Also science is now backing up more theory behind cognitive processes...
    Really? I'd like to see something on that.

    Quote Originally Posted by Aleksei View Post
    The cognitive processes can very much make scientific sense, so long as they're defined properly. Personally I think the accepted cognitive function orders are false dichotomies though -- the only true dichotomies in Jung's cognitive system are introversion/extroversion, which define mutually conflicting attitudes for a given function (precision versus applicability, broad vs deep).
    And see, I think that's because he was so mystical and perceived a huge interior world to explore. But then, isn't he really thinking about abstraction...? Since it's inside, apart from the world of concrete objects. That's what really started confusing me.

    Quote Originally Posted by KDude View Post
    He was introduced through William Sheldon sometime after WW2, and then Isabel Myer's research in 1956. It was afterwards that his own research led him to tie it in to Greek temperment theory. That's his main contribution and distinction. Not the invention of the types themselves.
    Well, well!

    I know there's an author he read during WWII, but I guess it's not Sheldon. I was trying to search for it on the Keirsey forum since I read something about it there but can't find it. Anywho, yeah I was thinking he got into Greek and 20th century temperament theory after Myers, but that doesn't really matter, because it still doesn't mean he got into cognitive theories. I've never read anything about that and I talk to his son all the time.

    Quote Originally Posted by KDude View Post
    Also, don't be so hasty to start off a post calling someone "vastly uninformed". Weak. I ignored the rest of your post. All I did was simply suggest looking into MBTI, and you start off with that?
    Well, you said he based his theories off of cognitive psychology. From all appearances he based his thinking on her descriptions of behavior. I guess it's possible that you think that MBTI is fully cognitive. Or if you mean that because Myers based her work on Jung, that Keirsey theory ultimately relies on cognitive theories, you could've said that.

    But apparently we were both wrong about each other's ignorance. You still think I don't know much about MBTI because apparently you were too offended to read further down.
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  7. #47
    Senior Member KDude's Avatar
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    Nah man, I wasn't calling you ignorant at all. In your own words, you appeared to be ambivalent to the definition of "Ti". Fair enough. I just suggested looking more into MBTI to expand on Keirsey. It adds more to understanding than subtracting anything. At least in my opinion.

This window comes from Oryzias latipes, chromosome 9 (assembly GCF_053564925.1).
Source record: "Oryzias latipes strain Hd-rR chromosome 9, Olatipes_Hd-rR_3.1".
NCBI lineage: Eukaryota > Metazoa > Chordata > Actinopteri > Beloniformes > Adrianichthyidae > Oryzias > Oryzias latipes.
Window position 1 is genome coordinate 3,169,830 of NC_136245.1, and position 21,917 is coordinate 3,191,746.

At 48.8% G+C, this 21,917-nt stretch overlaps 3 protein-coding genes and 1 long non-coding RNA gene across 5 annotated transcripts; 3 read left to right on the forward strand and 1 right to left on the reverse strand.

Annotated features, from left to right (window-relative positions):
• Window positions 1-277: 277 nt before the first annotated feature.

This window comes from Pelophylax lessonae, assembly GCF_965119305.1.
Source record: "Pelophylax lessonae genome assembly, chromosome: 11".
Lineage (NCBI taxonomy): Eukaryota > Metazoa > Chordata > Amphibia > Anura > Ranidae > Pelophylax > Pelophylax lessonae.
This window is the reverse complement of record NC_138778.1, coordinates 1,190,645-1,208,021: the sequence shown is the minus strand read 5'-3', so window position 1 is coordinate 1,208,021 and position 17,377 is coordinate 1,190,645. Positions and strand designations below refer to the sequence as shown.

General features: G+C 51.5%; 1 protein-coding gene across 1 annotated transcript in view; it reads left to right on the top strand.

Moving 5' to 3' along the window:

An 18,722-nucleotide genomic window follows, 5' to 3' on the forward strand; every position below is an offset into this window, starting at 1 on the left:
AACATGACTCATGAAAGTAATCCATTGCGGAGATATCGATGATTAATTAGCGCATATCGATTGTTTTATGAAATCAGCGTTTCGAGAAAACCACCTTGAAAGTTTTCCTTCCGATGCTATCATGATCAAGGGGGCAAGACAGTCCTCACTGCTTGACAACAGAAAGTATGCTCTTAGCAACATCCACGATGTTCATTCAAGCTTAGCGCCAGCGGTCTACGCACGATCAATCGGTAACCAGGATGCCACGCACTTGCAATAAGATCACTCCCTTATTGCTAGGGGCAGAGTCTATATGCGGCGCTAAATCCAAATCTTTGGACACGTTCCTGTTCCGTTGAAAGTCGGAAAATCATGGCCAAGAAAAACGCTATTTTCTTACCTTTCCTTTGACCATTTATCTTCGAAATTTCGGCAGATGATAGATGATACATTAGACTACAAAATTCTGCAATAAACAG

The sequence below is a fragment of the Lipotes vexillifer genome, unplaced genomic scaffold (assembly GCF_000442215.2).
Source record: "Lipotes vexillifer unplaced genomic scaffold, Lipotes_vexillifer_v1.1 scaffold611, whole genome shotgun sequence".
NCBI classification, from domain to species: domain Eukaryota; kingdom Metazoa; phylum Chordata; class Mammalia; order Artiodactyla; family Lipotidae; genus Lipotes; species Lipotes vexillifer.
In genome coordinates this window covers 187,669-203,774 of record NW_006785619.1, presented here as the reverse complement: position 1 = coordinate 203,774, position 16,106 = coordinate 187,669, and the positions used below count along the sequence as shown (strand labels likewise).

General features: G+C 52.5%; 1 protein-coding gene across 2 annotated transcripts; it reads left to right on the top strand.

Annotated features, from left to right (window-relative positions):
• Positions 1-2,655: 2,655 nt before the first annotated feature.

Yeah, I was offended. I'm over it. I just didn't like your wording. I'll read your post over again.

  8. #48
    PEST that STEPs on PETS stellar renegade's Avatar
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    Quote Originally Posted by KDude View Post
    Nah man, I wasn't calling you ignorant at all. In your own words, you appeared to be ambivalent to the definition of "Ti". Fair enough. I just suggested looking more into MBTI to expand on Keirsey. It adds more to understanding than subtracting anything. At least in my opinion.
    Well I didn't mean that you called me "ignorant" but that wasn't my intent either. I was just saying that I didn't think you knew what you were talking about, not that you're stupid or uneducated. Sorry for the strong wording.

    The reason I say that I don't know about "Ti" is because it just stopped making sense after awhile. I don't really see much sense in it - even if I grasp it for a few seconds, it escapes my mind after I start thinking about something else.

    Quote Originally Posted by KDude View Post
    Yeah, I was offended. I'm over it. I just didn't like your wording. I'll read your post over again.
    Aiight man, cool. By the way I found that post I was talking about. The book Dr. Keirsey read during WWII that got him into psychology was Man the Unknown by Alexis Carrel. He's forgotten all about what it said now, but it was just a tipping point for him. You can read the book here.
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  9. #49
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    Time to hug it out now, guys.

  10. #50
    Senior Member KDude's Avatar
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    Errr.. <quick hug>

    Ahem..

    I can see why all of the function definitions (and/or combinations) can be confusing. This is where I think Keirsey helps for me.. as an anchor to keep me from overanalyzing and retyping myself out of "temperment". It's helpful for me to look back into MBTI from that standpoint though.